Unsweetened tea, like coffee, counts towards your water intake. Green tea has stimulating and antioxidant properties (it protects your cells against free radicals) and is, therefore, a good substitute for coffee. But be careful not to choose sweet teas with added flavors. Tea, like coffee, has a dehydrating effect in large quantities,—we recommend no more than 1-3 cups per day.

4. Infused water
Infused waters can help inspire you to increase your water intake. No need to limit this to lemon-infused water either: try pineapple and jalapeno, or wild herbs like ivy and nettle, or refreshing mint and lime—many other combinations can make water exciting and varied. The rule for infused water is: do it yourself! Ready-to-drink infused waters generally contain artificial flavors and sweeteners that you should avoid. It is sufficient to put just a few slices of citrus fruit in your water—and possibly add a little mint or ginger. The taste permeates within minutes and with it a few vitamins and minerals as well.

5. Juice spritzer
There are some important guidelines for drinking juice spritzers: You should mix them yourself, in a ratio of 4:1 water to juice; juice spritzers should be drunk in moderation as they are higher in calories, and just like coffee and tea, juice spritzers should only be drunk 1 glass per sitting. In total, you should not drink more than 3 glasses of fruit juice spritzer per day—At 250 ml per glass. This makes up about 1/4 of your minimum daily water intake.


No Go's

These and related foods are absolutely unsuitable to include in your diet if you want to eat healthily. Avoid them—with no exceptions. In addition to being high in calories and containing many fattening agents (e.g. additives, fast carbohydrates), many of these foods affect your brain in a way that ensures that you develop a desire to keep eating them regardless of how full you are. Alcohol is also a no-go: it reduces your activity level and slows down your metabolism and detoxification processes in your body. If you must drink alcoholic beverages, drink in small quantities (2 glasses max.) and choose dry wines.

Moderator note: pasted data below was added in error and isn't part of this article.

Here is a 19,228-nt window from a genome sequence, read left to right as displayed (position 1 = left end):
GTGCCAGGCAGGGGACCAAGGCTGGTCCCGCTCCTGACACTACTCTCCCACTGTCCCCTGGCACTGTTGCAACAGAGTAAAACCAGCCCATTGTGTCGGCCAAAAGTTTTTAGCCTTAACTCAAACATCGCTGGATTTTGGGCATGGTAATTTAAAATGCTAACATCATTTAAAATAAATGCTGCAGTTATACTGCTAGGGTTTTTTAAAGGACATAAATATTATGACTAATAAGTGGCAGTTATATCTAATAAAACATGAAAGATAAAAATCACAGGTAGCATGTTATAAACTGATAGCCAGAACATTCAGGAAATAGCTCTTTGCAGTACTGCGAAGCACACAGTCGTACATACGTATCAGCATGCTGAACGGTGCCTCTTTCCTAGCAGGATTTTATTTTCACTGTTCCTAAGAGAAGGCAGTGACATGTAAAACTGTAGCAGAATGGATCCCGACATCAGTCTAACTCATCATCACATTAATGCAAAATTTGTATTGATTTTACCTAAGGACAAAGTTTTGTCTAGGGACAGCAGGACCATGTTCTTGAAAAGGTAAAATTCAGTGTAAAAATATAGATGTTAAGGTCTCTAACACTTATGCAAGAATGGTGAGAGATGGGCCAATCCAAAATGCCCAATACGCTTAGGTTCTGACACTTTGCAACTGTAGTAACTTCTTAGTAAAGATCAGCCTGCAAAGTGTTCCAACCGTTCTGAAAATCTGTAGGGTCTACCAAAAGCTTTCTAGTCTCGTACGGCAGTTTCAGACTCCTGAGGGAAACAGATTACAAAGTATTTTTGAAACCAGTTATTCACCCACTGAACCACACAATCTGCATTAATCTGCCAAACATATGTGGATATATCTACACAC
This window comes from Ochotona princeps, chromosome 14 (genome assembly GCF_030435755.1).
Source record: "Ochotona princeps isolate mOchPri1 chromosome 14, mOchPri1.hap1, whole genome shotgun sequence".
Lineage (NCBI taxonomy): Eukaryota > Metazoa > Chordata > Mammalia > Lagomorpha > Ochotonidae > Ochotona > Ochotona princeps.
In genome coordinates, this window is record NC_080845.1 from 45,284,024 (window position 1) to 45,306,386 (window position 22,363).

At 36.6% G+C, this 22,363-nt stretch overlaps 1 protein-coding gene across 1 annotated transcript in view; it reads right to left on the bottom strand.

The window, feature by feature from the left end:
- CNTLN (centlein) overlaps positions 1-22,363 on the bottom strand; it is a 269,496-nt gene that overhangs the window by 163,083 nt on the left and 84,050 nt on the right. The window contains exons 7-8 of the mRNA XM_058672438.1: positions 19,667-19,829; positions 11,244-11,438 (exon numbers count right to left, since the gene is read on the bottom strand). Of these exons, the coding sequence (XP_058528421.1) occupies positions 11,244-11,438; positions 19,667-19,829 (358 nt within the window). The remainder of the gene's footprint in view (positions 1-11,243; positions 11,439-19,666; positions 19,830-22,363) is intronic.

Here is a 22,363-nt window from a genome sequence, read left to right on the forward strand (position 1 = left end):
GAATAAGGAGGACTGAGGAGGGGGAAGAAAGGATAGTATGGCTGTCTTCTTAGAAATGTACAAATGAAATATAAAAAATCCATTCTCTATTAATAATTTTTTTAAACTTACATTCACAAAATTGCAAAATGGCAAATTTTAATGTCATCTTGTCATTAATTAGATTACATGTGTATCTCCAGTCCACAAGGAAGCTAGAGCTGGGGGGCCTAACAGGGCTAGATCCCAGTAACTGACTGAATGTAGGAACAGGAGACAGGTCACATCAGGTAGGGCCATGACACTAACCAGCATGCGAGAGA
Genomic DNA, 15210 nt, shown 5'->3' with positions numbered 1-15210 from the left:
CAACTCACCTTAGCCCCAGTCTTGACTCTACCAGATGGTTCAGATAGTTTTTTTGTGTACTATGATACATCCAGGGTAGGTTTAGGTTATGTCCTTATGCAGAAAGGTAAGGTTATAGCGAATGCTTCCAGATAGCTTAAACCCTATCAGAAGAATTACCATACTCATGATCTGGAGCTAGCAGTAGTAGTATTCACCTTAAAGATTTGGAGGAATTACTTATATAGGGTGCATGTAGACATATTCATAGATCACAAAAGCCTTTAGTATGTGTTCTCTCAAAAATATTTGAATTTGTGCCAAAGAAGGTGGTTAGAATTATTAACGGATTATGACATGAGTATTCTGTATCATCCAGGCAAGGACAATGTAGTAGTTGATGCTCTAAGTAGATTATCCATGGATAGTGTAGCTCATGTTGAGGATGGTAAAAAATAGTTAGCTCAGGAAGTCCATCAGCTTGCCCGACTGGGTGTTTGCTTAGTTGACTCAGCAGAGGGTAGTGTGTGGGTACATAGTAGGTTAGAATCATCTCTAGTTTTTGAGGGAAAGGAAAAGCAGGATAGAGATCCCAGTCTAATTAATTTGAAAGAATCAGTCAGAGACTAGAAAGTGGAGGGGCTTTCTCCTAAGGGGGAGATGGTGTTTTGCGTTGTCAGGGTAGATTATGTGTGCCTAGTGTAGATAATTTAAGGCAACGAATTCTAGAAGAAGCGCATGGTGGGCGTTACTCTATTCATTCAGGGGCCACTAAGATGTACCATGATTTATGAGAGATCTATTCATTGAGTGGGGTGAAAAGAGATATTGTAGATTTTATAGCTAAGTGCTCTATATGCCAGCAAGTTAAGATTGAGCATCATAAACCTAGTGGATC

Examples of no-go's

Category Examples
Alcohol Beer, spirits, longdrinks, cocktails, alcopops
Other processed foods Ready-made sauces, salad dressings, preserves, ready-to-eat meals, frozen pizza, soup mixes
Cereals Cornflakes, smacks, cocoa crispies, pre-packaged granolas
Ready-made dairy products with additives Fruit yogurt, milk rice, pudding, tiramisu
Deep-fried foods Vhips, fries, churros, shortbreads
Processed meat products Franks, salami, meat sausages, Bologna
Candies Gummies, licorice, bonbons, chewing gum

Healthy eating—conclusion

The benefits of healthy eating are many. If you focus on eating mostly fresh, healthy foods, you will soon feel an enormous increase in your well-being. Your skin will improve, you will sleep better, and feel more energetic. With the right recipes or nutritional plan, you will see that healthy eating is child’s play. Above all, your body and mind will thank you!